This chapter presents algorithmic aspects of perfect graphs and surveys a number of topics in algorithmic graph theory that involve classes of perfect graphs. Algorithmic complexity analysis deals with the quantitative aspects of problem solving. It addresses the issue of what can be computed within a practical or reasonable amount of time and space by measuring the resource requirements exactly or by obtaining upper and lower bounds for them. Various priorities can be established to guide the choice of candidates, and each priority will yield a slightly different algorithm. If candidates are stored in a queue, then single spanning tree (SST) gives a breadth-first search (BFS) of G. Storing candidates in a stack SST does a depth-first search (DFS). If the edges have costs associated with them, and if the candidate with minimum cost is always chosen, then SST produces a minimum cost-spanning tree (MST).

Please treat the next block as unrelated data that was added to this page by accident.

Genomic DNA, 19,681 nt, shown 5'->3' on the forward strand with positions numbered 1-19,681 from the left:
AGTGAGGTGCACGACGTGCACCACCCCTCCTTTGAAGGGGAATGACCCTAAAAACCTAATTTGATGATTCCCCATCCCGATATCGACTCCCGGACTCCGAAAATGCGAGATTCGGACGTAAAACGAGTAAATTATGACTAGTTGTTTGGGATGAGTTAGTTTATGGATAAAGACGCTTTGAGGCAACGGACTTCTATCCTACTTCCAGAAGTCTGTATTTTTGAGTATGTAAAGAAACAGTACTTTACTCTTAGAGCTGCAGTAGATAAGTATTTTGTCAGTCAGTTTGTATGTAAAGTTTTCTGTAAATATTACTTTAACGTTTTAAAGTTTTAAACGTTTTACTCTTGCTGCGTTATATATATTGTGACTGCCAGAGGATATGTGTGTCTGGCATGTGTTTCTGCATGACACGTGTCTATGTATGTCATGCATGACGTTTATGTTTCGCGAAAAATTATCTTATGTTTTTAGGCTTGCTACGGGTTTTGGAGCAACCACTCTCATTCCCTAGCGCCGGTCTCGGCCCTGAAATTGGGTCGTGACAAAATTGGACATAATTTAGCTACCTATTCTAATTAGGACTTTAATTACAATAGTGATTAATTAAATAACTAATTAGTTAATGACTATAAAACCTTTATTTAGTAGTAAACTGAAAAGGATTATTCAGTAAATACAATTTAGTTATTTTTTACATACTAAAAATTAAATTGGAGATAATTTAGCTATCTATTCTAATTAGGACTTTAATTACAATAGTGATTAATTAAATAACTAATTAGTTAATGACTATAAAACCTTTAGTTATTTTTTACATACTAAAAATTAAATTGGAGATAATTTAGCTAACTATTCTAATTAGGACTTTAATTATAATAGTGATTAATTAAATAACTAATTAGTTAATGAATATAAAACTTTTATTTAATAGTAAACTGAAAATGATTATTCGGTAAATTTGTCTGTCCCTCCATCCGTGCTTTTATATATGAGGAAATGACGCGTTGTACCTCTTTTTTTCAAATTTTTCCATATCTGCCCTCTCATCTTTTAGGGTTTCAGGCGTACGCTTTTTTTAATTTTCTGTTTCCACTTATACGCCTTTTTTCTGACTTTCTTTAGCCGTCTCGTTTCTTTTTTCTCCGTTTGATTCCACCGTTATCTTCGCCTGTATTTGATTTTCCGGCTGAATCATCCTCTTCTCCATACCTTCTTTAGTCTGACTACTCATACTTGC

Bibliographical noteFunding Information:
* This work was supported in part by the National Science Foundation under Grant No. MCS
ASJC Scopus subject areas
- Mathematics (all)